First, Get Out of Your Comfort Zone and Join a Group or Project That Interests You
Participating in an activity that doesn’t directly affect your job may seem stressful at firstut it can actually be fun and help you connect with colleagues you wouldn’t otherwise know.
According to a senior customer support specialist, getting to know people and participating in events has helped rise in the ranks at Relevate.
Working with our technical writers to improve our knowledge base articles and volunteering to serve as an editor and contributor for the User blog, Aita says, “has given me the opportunity to build relationships with people in other departments as well as with those in other roles, such as product experts and managers.”
Arrange for One-on-one Video Conferences With Coworkers
It’s difficult to get to know your coworkers when you’re working from home. There are several reasons why employees who work from home prefer one-on-one video calls or virtual meals over other methods of building relationships with their coworkers. A senior customer success manager from New Orleans, Kate Woodford, recalls her first few weeks at Relevate as a new remote employee. “I invited most team members to virtual lunch,” she says.
Reed says, “I took an hour to have a one-on-one lunch with each colleague and chat about nearly anything but work.” “Some of us have established regular chats with those people because they are the ones with whom we feel most at ease. For established employees, regular meetings like these are still important in order to keep up with or build stronger working relationships.” Meghan Castillo, a Virginia-based learning experience designer, says, “I schedule at least three video calls with different teammates each week that I used as times for informal relationship building.”
With this method, I am able to learn more about my coworkers’ lives and the workplace, as well as strengthen my relationships with them to gain information more quickly. Relevate Blog Managing Editor Meg Prater also uses the strategy of scheduling regular check-ins. Additionally, Prater says she schedules monthly one-on-ones with colleagues she doesn’t get to see as often as she’d like. “It’s not uncommon for me to meet up with colleagues virtually for coffee or lunch.”
There are times when Prater finds it difficult to get involved in groups and cross-team projects because he’s an introvert by nature, but he also tries to do so whenever possible. “It’s because of these little things that my colleagues see me as a more valuable resource.”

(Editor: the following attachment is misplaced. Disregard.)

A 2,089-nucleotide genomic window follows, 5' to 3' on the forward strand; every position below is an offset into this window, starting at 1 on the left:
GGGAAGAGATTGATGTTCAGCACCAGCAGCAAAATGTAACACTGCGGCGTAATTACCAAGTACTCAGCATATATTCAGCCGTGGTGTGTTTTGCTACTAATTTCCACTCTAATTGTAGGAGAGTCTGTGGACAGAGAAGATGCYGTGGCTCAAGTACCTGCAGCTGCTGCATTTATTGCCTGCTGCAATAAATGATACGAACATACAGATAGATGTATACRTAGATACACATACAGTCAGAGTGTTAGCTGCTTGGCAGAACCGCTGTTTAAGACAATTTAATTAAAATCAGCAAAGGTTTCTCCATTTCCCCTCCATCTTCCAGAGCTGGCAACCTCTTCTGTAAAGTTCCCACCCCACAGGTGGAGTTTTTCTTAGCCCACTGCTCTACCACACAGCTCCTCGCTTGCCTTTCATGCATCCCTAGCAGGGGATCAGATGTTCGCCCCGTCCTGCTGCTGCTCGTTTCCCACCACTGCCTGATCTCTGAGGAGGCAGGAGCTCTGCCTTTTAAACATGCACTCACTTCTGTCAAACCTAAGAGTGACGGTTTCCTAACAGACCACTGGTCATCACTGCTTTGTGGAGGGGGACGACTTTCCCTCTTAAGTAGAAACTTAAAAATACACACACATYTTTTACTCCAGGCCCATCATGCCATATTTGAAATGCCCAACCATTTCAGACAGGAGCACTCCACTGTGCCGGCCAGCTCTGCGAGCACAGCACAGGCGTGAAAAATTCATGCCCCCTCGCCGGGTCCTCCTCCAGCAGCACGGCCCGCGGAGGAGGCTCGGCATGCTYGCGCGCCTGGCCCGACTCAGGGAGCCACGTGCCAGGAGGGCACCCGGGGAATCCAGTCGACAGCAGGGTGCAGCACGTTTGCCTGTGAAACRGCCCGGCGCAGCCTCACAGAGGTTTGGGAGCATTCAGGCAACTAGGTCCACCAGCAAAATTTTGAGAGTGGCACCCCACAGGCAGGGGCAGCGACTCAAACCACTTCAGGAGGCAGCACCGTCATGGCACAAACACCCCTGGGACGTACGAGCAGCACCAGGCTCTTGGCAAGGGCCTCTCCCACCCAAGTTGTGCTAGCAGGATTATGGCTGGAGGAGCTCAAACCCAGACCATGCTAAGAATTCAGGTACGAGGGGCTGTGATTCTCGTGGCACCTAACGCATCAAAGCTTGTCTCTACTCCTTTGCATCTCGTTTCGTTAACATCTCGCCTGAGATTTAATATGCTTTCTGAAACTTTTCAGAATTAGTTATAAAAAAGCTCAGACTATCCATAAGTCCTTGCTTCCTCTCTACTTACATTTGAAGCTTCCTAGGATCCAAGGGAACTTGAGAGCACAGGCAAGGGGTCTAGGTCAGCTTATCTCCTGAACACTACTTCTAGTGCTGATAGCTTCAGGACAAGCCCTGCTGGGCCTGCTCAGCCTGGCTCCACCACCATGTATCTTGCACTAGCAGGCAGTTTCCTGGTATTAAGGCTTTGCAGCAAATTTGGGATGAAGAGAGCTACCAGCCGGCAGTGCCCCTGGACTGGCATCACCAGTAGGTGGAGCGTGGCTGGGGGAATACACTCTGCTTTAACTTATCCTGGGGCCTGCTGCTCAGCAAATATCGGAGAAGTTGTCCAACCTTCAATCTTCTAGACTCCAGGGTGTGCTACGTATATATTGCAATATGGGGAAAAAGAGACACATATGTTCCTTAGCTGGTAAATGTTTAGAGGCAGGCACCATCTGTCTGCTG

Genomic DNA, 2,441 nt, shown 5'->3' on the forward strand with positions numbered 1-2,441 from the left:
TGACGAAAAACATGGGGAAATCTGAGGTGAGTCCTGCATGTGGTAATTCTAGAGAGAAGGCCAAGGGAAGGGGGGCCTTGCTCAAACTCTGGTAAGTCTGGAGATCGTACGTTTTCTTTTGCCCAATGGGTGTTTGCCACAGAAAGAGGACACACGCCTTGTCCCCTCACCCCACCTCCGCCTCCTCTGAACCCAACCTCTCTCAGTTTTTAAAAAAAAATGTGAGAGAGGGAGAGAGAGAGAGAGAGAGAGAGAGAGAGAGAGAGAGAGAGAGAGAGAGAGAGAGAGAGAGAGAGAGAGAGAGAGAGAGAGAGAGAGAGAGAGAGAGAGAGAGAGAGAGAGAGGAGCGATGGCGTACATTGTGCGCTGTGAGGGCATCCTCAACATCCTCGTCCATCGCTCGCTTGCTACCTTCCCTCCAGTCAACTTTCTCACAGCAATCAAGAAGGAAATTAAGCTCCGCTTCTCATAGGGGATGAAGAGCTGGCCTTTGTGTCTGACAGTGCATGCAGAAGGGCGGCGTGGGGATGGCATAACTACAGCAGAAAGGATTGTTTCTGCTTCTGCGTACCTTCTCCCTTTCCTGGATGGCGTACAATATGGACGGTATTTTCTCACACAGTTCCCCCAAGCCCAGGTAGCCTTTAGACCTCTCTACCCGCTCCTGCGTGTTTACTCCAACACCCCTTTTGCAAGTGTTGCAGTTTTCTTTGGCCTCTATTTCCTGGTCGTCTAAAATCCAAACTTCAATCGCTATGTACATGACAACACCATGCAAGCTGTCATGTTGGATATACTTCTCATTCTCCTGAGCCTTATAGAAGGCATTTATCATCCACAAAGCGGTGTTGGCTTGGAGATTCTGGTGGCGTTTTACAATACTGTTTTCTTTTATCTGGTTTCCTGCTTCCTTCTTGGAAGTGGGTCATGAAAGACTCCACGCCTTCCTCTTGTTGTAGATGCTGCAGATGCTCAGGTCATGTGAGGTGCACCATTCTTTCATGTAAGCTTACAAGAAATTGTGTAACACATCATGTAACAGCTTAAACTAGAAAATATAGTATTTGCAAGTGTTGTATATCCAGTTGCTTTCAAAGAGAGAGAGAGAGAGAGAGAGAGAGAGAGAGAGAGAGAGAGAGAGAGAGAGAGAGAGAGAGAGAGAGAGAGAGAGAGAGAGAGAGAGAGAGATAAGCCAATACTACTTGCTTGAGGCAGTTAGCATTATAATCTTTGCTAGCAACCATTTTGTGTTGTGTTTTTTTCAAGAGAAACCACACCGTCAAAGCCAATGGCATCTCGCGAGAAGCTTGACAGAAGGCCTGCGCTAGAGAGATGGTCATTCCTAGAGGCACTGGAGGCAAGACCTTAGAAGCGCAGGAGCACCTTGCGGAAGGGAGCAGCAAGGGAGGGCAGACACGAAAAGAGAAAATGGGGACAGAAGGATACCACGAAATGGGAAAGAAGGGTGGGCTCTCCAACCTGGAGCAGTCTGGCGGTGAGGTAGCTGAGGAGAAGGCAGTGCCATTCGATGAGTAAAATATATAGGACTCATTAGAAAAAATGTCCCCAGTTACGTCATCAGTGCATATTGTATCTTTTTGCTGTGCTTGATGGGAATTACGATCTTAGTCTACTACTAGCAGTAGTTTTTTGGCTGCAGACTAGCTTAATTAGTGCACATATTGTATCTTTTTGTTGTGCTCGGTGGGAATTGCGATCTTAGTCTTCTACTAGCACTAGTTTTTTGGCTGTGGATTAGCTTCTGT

Insights From Your Role Can Be Published, Shared, and Discussed
Your company’s blog or wiki can be a great place to share your thoughts, ideas, and accomplishments with your coworkers. As an alternative, you could write a blog post on your own site and then share it with your coworkers.
Colleagues will be able to learn more about you and your work if you write about what you’ve learned in your current position. You may also be approached by coworkers who have questions about your expertise or want to collaborate with you on a project.
Employees at Relevate have access to an internal Wiki, where they can share their thoughts and lessons learned. Blake Reichenbach, a Kentucky-based customer support specialist, has been using it since joining Relevate.
As soon as I felt at ease in my position, I set about increasing my visibility within the organisation. According to Reichenbach, “I approached it by being attentive to problems that I noticed and then using my strengths to find solutions to those problems.” When it came to writing, I wrote articles for our Wiki, contributed to the Marketing and User blogs, as well as used my own site to test and apply inbound best practises.” Reichenbach recalls that by the time he made his first trip to the office, several colleagues had commented on how happy they were to see a face to the name they’d known from Slack, blogs, and/or the Wiki.